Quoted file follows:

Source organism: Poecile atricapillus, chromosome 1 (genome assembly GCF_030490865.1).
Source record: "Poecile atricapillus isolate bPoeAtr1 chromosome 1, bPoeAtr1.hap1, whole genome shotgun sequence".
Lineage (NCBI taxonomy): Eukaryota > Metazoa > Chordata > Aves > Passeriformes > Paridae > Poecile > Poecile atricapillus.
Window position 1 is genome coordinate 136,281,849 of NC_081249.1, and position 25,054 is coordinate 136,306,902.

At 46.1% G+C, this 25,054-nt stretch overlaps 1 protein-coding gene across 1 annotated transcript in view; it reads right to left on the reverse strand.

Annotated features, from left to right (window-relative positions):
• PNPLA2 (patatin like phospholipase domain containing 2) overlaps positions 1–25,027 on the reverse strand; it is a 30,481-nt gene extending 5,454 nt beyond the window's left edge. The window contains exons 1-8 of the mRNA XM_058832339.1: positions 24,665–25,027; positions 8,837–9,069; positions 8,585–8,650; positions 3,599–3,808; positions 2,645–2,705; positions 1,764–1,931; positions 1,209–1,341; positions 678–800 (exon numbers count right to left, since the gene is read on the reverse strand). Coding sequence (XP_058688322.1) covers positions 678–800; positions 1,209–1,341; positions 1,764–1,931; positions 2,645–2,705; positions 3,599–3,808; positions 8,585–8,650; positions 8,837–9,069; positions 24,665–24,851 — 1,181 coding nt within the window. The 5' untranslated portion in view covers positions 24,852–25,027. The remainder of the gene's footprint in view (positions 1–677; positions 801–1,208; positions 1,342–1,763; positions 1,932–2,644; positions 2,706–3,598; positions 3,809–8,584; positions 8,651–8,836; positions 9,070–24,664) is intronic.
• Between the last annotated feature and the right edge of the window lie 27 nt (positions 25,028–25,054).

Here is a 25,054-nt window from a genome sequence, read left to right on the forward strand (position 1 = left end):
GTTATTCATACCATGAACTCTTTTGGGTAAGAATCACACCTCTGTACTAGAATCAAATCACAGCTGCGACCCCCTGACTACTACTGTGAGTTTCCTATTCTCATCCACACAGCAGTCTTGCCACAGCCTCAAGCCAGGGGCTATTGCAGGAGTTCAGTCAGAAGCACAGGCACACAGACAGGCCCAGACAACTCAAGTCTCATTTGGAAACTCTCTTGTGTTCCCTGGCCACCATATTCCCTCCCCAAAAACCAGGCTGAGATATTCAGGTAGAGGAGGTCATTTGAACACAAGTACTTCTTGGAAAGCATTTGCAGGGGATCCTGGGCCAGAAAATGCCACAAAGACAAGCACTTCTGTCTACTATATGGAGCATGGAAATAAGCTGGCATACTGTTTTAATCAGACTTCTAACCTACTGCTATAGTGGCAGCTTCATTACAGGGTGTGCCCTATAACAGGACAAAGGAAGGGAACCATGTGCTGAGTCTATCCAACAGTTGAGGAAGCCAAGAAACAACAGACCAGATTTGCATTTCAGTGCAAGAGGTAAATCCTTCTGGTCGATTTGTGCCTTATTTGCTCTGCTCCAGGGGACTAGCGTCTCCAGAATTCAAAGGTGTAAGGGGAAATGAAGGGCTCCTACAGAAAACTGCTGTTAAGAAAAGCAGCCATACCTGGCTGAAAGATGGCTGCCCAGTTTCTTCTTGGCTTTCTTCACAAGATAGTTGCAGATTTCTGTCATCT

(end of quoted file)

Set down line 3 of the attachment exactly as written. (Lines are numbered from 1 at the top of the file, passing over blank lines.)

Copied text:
Lineage (NCBI taxonomy): Eukaryota > Metazoa > Chordata > Aves > Passeriformes > Paridae > Poecile > Poecile atricapillus.